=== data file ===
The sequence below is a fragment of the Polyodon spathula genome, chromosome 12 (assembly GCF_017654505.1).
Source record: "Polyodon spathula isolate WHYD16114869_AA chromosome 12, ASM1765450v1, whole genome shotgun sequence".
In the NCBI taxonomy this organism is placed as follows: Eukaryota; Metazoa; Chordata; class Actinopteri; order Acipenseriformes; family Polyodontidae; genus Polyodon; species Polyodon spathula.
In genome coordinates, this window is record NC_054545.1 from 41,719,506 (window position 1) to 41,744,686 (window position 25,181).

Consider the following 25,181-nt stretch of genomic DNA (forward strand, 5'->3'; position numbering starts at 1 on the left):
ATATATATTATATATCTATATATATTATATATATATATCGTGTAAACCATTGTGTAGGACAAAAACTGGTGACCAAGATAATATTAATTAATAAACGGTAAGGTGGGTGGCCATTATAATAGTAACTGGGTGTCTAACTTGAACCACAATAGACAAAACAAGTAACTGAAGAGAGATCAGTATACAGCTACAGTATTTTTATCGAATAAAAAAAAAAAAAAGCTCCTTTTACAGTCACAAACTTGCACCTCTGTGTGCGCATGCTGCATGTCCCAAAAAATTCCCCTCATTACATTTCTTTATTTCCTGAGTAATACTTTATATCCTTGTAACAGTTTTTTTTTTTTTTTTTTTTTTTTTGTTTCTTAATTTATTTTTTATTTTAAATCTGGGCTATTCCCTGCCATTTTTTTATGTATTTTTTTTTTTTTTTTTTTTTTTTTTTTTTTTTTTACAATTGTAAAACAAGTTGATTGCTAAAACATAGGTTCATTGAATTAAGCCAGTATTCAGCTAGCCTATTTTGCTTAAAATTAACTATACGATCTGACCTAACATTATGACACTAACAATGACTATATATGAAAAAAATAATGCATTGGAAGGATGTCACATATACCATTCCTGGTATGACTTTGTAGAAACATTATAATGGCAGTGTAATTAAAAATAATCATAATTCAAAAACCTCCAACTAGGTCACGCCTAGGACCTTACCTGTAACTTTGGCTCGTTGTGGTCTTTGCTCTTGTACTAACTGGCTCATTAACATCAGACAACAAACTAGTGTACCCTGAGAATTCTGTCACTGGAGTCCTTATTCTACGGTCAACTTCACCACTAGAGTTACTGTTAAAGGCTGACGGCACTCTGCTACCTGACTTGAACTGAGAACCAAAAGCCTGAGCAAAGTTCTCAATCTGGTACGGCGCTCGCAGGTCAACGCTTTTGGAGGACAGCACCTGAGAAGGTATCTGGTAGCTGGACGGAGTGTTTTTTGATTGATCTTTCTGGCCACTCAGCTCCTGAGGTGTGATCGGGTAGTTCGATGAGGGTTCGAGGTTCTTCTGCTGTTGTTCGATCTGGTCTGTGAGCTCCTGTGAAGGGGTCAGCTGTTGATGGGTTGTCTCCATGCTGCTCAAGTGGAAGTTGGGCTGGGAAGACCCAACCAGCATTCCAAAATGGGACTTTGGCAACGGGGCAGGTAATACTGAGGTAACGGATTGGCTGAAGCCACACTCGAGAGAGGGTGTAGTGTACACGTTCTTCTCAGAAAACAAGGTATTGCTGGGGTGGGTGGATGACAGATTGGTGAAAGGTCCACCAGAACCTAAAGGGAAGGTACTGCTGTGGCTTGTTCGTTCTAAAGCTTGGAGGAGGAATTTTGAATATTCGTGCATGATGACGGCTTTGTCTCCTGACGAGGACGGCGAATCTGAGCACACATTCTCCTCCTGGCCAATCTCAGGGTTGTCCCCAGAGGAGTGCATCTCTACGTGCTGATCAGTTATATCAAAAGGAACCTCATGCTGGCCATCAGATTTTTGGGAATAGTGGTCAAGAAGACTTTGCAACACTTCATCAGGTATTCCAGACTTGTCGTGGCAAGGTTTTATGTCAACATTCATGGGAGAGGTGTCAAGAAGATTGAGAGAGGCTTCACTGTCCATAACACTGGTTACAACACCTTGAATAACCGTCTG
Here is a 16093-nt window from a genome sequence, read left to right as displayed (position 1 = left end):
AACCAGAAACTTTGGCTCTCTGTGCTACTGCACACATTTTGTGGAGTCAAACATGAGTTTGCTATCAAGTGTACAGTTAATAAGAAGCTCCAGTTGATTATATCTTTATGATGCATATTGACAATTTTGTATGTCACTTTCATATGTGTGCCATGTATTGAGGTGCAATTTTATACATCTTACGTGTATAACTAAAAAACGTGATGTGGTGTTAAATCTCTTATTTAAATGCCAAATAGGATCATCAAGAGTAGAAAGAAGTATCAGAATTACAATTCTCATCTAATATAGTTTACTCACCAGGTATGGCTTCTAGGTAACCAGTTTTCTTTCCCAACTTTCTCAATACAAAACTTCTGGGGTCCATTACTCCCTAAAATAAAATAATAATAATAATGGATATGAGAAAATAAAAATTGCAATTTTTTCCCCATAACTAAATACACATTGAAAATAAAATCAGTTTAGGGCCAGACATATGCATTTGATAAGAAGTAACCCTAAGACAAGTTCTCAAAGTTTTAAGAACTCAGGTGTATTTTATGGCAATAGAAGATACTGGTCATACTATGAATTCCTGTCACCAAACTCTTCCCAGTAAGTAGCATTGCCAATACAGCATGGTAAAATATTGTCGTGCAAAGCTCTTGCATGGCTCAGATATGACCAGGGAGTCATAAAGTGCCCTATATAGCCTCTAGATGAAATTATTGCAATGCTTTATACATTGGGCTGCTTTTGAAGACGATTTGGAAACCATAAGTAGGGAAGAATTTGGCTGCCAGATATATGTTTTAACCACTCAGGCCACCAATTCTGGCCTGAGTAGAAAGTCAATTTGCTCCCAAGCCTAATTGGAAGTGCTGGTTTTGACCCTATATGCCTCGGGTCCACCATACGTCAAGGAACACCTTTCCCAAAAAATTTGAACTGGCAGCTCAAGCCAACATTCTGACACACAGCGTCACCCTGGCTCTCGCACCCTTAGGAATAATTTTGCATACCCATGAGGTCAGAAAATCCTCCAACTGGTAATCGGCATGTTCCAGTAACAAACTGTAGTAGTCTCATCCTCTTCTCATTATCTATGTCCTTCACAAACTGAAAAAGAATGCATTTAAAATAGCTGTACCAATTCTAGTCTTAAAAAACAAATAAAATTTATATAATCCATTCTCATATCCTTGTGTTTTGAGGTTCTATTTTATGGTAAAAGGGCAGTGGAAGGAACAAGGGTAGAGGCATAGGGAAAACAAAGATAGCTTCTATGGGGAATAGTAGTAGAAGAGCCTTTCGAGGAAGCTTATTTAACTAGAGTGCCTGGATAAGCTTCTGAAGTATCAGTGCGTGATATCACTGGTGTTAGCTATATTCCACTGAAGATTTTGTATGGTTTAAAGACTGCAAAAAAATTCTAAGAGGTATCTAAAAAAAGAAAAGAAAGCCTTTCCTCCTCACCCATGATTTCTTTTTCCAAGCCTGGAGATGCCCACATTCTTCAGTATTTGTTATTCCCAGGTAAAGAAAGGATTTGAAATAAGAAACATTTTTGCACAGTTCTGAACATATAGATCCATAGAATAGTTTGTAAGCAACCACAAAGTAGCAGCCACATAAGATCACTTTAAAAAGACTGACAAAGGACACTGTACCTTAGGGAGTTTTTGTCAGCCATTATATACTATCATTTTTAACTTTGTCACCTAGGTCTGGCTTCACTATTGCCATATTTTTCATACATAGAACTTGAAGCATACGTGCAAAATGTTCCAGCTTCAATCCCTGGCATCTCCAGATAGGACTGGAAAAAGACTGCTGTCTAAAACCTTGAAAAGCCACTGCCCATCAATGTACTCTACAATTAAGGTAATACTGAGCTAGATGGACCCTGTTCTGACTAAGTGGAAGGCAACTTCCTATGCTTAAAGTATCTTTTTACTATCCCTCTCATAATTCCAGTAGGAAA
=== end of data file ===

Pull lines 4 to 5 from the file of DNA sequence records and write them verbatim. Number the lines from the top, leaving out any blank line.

In genome coordinates, this window is record NC_054545.1 from 41,719,506 (window position 1) to 41,744,686 (window position 25,181).

Consider the following 25,181-nt stretch of genomic DNA (forward strand, 5'->3'; position numbering starts at 1 on the left):